Arduino Project 1: Heat Seeking Robot (Part 1)
After finishing a cheerlights project for the GE Healthcare Tech Conference back in April, I had a pretty strong interest in doing more with Arduino boards. I visited many sites and read several blogs looking for inspiration for a project – I wanted to do something new, without going too crazy (this is my first stab at robotics).
Then I stumbled on an article about an IR thermometer being used with Arduino. I quickly decided I was going to do something with an IR thermometer… a heat seeking missile! Oh wait. Too dangerous.
I settled on a heat seeking vehicle. Simply put, a wheeled or tracked vehicle that would scan an area, look for areas above a certain temperature (to identify human bodies), and then drive towards that point (person).
Here are the supplies I bought in preparation:
- Hitec 31055S HS-55 Economy Sub Micro Universal Servo – $11
- Arduino Uno R3 – $21
- 2 Male DC Plug to 9v Battery Clip – $5
- 400 point bread board and jumper wires – $9
- Double gearbox with 2 DC motors – $9
- Tamiya tracked vehicle kit – $20
- Motor shield for Arduino, by DF Robot – $17
- MLX90614 IR Thermometer – $20
For a rough total of $112. You’ll also need about $2 worth of resistors, which we’ll get to shortly.
First Things First
You have to crawl before you can walk. To get started, I simply wanted to wire up the IR thermometer and do some testing. Full disclosure – I stood on the shoulders of giants throughout this project.
I followed a tutorial I found on bildr to get the basic IR thermometer wiring (PS, bildr.org is awesome, and they do a great service to the world). From a hardware pespective, the IR thermometer has 4 pins: a ground, voltage in (V-in), a “data” pin, and a “clock” pin. See the diagram below from bildr:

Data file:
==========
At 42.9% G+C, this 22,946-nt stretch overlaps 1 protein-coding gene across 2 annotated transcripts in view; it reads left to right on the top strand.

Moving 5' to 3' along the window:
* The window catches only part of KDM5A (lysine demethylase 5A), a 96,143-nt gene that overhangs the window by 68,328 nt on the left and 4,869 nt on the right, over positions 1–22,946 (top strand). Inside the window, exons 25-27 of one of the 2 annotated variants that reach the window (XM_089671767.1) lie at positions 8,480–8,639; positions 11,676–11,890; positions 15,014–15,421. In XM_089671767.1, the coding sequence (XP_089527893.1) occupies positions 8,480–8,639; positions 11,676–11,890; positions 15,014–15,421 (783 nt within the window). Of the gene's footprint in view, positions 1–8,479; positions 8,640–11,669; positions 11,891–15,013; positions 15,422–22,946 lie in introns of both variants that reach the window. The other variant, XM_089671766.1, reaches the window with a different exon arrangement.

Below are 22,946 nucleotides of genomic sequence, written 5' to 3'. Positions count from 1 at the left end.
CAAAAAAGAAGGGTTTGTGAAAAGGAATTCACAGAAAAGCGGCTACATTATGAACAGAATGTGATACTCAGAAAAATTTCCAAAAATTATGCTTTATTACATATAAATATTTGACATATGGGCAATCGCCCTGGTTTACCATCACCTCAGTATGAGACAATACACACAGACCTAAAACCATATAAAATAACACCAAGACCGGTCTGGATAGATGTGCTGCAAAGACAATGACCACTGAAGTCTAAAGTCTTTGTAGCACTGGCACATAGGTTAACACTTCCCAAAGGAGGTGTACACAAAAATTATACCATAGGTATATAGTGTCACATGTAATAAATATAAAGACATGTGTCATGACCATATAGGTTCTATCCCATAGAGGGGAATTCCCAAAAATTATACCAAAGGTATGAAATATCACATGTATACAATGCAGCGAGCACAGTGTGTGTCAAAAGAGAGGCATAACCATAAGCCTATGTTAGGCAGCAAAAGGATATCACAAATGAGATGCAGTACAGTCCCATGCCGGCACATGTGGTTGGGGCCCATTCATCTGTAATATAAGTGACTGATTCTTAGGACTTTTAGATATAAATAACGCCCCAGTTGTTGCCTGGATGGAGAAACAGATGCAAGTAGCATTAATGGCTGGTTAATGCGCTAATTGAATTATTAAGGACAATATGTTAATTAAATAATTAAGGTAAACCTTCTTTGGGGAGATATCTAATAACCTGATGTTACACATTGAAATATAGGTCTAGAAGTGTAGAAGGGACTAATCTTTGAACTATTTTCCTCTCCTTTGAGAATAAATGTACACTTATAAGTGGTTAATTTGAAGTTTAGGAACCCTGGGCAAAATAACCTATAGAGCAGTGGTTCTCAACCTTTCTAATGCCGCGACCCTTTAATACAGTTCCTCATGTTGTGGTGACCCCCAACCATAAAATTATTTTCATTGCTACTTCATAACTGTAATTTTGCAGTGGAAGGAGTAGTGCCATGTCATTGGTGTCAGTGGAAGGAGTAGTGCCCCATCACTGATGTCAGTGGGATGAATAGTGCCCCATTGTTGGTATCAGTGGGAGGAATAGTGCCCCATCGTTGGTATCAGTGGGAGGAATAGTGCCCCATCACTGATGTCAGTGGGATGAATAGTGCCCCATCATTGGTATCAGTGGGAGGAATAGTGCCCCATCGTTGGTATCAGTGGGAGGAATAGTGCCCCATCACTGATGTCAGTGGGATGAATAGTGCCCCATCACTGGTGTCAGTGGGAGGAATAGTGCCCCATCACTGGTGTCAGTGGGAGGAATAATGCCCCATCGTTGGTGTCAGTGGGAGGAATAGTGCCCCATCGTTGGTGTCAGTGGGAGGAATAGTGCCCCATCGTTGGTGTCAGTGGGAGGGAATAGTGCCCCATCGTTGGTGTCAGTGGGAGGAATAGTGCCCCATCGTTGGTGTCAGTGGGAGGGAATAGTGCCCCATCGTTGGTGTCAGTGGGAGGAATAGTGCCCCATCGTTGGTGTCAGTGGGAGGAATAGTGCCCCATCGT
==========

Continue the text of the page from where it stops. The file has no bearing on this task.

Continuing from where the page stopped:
- the V-in is the red wire, plugged into the 3.3V power supply on the Arduino.
- the ground is the black wire, plugged into any of the “GND” connections on the Arduino
- the blue line represents the “data” connection and should be connected to pin 4 on the Arduino
- the green line represents the “clock” connection and should be connected to pin 5 on the Arduino
You’ll also notice that the data and clock connections are connected to the V-in wire via 4.7 K Ohm resistors; these are called “pull up resistors“. Last, the good folks at bildr included a small capacitor between the V-in and ground, but the thermometer should work without it. You’ll probably want to do all of these connections on your bread board, since we’re prototyping and don’t want to do any soldering yet. Check out my build here:
Notice the bands on the resistor – yellow, purple, red, gold. This is resistor shorthand. Yellow represents 40, purple/violet is 7, red is a multiplier of 100, and gold indicates the tolerance. So these resistors are (40+7)*100 Ohms, or 4700 Ohms, or 4.7K Ohms, with a +/- 5% tolerance. I tried to replicate the colors used in the bildr example for clarity.
Alright, the IR thermometer is all wired up and connected to Arduino, the hardware portion is complete. Download all the files, including the sketch and the I2C master library from the bildr post. Don’t forget to place the I2C master files in your Arduino libraries directory and restart your Arduino IDE. Now for a quick test:
Awesome! Basic temperature reading functionality established!
In Part 2, we’ll incorporate the motor shield, the servo, and the chassis kit to finish the heat seeking vehicle.